4. Conduct robust scenario analysis to avoid perverse outcomes. FSC Motion 65 calls for an “assessment of the viability and effectiveness of alternative land use options in maintaining and enhancing intactness of IFLs”. This responds to the potential impact of strict IFL conservation measures on the commercial viability of FSC-certified operations. It recognizes the need for careful assessment of whether a proposed measure will motivate FSC certificate holders to surrender their certificates, or give up, or avoid, concessions containing IFLs, and the likely fate of those IFLs if that happens.
  5. Wherever possible, leverage national policies, regulations, and land-use plans. FSC certificate holders are not the only actors whose activities could degrade IFLs. Logging roads, mining roads, public highways, railways, and pipelines can also fragment IFLs. Because IFL conservation strategies need to address multiple, competing interests, they are more likely to succeed if they involve a wider suite of actors than just FSC certificate holders. IFL conservation measures within the FSC system will have more impact if they are reinforced by government-sponsored, participatory, land-use planning processes and climate change mitigation strategies. FSC members need to engage in wider political processes to address threats to IFLs from other sectors and actors.
  6. Adapt the global IFL concept, as needed, for more granular applications. Concepts like IFLs, ‘hinterland forests’, and ‘primary forests’, and coarse-scale maps of where they exist, are helpful in presenting the ‘big picture’ on the state of the world’s forests. However, they have limited utility in guiding management and land-use decisions at very local scales. For example, within the IFL concept, low-intensity human activities such as shifting cultivation, diffuse grazing, selective logging, and hunting do not disqualify an area from IFL status. Activities that can be sensed on satellite imagery (roads, towns, large-scale agriculture, etc.) are used as proxies for human impact when making global IFL maps. But visibility does not always correlate with impact. For example, intense hunting may destroy the ecological integrity of an area, while remaining largely invisible on satellite imagery. On the other hand, as the resolution of remote-sensing technology improves, more signs of human activity will be detected and the accuracy of IFL boundaries on current maps is likely to be challenged. As co-publishers of the IFL maps, WRI is open to open to considering options for adaptation of current definitions and mapping procedures to keep pace with technology, and explore other adaptations of the original IFL concept to support more granular applications for FSC purposes.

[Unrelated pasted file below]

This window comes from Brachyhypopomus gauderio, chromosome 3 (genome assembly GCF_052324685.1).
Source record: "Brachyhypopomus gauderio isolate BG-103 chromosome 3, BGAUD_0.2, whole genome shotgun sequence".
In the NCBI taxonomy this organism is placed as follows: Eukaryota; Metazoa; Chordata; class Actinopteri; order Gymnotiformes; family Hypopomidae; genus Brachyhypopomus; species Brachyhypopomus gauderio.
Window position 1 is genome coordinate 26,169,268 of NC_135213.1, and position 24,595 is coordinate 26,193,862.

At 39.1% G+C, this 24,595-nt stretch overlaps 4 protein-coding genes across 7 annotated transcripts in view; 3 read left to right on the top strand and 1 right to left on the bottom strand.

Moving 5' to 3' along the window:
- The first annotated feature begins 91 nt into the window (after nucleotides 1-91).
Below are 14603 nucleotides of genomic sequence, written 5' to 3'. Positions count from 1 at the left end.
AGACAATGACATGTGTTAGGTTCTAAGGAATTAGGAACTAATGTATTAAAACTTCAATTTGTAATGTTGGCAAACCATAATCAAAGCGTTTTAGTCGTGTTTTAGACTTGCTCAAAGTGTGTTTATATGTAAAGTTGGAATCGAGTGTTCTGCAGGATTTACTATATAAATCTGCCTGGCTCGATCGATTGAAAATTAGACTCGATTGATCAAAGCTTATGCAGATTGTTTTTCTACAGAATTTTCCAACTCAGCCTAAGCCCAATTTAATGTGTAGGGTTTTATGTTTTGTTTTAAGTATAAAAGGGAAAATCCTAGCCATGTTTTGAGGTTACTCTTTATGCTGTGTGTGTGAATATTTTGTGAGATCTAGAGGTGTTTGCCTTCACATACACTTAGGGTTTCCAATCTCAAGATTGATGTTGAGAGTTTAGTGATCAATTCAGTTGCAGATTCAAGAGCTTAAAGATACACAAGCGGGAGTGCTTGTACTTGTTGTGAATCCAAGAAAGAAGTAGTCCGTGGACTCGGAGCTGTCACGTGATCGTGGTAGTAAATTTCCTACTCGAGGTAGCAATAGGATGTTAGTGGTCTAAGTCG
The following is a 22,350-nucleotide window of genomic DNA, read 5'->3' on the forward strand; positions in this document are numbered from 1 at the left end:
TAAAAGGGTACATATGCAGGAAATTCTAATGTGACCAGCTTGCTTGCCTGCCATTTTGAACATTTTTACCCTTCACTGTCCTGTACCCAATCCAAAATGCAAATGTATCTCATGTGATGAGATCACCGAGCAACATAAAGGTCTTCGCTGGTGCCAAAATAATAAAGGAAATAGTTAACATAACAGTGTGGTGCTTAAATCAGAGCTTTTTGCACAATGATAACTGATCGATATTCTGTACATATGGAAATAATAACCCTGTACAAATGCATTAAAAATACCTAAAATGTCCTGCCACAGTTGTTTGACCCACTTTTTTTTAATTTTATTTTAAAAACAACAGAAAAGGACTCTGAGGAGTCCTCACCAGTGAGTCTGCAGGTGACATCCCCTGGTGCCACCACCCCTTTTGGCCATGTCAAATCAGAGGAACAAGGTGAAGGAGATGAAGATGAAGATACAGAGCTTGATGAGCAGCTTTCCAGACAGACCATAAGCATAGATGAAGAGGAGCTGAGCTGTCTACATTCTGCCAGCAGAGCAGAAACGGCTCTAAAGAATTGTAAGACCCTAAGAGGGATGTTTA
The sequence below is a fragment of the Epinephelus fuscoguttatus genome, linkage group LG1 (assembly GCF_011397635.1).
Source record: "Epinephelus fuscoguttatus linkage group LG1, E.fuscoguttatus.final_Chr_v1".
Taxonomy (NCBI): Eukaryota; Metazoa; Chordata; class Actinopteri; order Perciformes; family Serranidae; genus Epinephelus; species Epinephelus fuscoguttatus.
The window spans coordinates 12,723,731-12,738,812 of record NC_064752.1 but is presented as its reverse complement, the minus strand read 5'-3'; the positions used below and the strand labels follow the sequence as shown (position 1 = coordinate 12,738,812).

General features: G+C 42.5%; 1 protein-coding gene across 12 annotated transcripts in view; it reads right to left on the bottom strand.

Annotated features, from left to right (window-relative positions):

I encourage FSC members to search hard for viable, locally adapted solutions to improve stewardship of the world’s IFLs, and to nurture these within the FSC system and through dialogue with other sectors and actors.


The views expressed in the opinion pieces released both prior to and at the FSC General Assembly are the personal opinion of the author, and do not represent the views of FSC. Different members were approached to provide two sides of each argument, but some members exercised their right to decline.